For CBDCs to power the evolution of digital asset markets and by digital assets I don’t just mean cryptocurrencies I mean security tokens, any type of digital native assets that can be itself settled instantaneously but need something for payments leg. CBDC can fill that gap.
On the retail side, there are huge benefits to designing the type of money that’s actually fit for the needs of society with the economy today. There’s the potential for having greater financial inclusion which is often cited for so many kinds of mobile native or digital native apps and solutions can be designed around the transmission of money using CBDC.
As we’ve seen in many developing countries it’s those digital native solutions that have often enabled much greater inclusivity.
There’s also potential to change the way that we transact with each other and with governments. For governments, it can be an important mechanism for policy delivery. There’s also the ability to support innovation in payments.
We might want to use payments in different ways, we’re increasingly seeing the rise of embedded payments and transactions and CBDCs allow for more frictionless payments to be made in those frontier technology-type solutions and apps using central bank-issued digital currency instead of for example privately issued stablecoins.
How do stablecoins differ from Bitcoin, and how CBDCs again differ from those two?
There’s a spectrum of digital money and cryptocurrencies would like to be on that spectrum but at the moment, most of them aren’t there. They’re on a separate spectrum.
If for example, you have cryptocurrencies like Bitcoin that were truly used as a means of payments then perhaps they could sit on the digital currency spectrum. But at the moment, I think generally they fall into something else because their typical uses right now are not really as a means of payment.
Cryptocurrencies tend to be, and this is more of a tend to be rather than an always the case, tied to a blockchain and instrumental to the functioning and operation of that blockchain. They’re native to certain blockchains and the idea is that they should be usable as a means of payment, but due to the volatility or the issues around tax which I think you have covered in various sessions, they aren’t often used for that intended purpose. They’re typically more of a store of value at the moment and that could change in future and there will be a lot of benefits if it did.
Moving on to the spectrum and rich forms of where fiat money sits. Stablecoins are at one end, and it’s a public-private spectrum.
Stablecoins: Private VS Public
On the private end are private issues of stablecoins. Stablecoins are tokens that are linked to the underlying currency, and examples will be tether, the USDC, the most famous of them all which is Facebook’s Diem, formerly known as Libra.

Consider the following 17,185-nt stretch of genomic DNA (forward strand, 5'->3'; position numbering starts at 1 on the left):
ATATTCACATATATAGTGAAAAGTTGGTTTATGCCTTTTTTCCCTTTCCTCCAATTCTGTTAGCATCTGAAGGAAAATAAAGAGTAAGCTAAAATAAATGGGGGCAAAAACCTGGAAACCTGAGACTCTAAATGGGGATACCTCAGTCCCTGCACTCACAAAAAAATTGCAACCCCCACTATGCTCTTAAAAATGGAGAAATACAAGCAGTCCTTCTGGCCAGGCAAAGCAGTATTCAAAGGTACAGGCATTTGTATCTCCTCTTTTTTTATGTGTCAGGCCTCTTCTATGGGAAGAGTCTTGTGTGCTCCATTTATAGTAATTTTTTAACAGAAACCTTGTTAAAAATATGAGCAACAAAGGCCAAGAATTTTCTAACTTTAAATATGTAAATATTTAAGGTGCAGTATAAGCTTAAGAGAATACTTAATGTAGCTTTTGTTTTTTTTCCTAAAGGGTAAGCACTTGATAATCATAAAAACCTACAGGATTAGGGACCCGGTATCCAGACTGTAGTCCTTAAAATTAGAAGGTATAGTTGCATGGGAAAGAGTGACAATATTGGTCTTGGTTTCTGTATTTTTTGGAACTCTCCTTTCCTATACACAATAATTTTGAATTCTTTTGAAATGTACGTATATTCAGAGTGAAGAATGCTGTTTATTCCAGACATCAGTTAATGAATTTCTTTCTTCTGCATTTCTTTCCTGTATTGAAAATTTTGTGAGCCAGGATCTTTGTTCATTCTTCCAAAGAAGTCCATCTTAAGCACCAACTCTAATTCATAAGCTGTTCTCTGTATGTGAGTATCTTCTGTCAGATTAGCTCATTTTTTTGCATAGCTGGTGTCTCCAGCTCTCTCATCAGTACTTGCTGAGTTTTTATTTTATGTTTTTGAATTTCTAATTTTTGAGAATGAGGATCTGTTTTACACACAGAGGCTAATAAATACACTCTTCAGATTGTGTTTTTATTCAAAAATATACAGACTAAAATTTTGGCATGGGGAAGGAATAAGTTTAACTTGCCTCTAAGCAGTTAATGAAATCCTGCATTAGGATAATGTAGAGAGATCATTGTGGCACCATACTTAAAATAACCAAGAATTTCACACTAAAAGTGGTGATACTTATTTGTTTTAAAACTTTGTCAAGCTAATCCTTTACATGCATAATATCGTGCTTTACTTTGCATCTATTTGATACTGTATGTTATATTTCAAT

These stablecoins are in a way, already proving the use cases for CBDCs because their very existence, the fact that they’re being used as a means of payments and digital settlement proves the case that there is a need for digital native forms of money.
The problem with privately issued stablecoins is that they expose the user to counterparty risk. If Facebook, or the Diem association is issuing you with Diem coins, and you’re using those payments, and then for some reason the issuer goes down, it ceases operating, for example. What are you left with? Can you still do anything with those?
That’s the counterparty risk that you face being exposed to the issuer of a privately issued stablecoin. From a regulatory perspective, the potential for systemic importance of stablecoins is increasingly on regulators agenda. In the UK for example, the Treasury has recently concluded an open consultation on regulating stablecoins and crypto assets. It looks as though the UK, like many other jurisdictions is going to move towards implementing prudential regulations for issuers for stable coin. That will mean that for example, private issuers of stable coin will need to fully back them with the underlying currency and they will need to hold that in reserve accounts so that there’s some security there.
Moving along that spectrum, at the other end there are public forms of digital currency. That’s your central bank digital currencies.
Central bank digital currencies are issued by a central bank itself
Purists will say yes you still have counterparty risk there to the central bank and that’s true all the money you hold today anyway. Depending on which jurisdiction you’re in that degree of risk will be higher.
But in most G20 countries it’s pretty much zero risk effectively. By virtue of being issued by the central bank are a form of public money. They’re not commercial bank money. They’re not issued by private stablecoin issuers and therefore central banks can also use them as a means of affecting public monetary and public policy as well.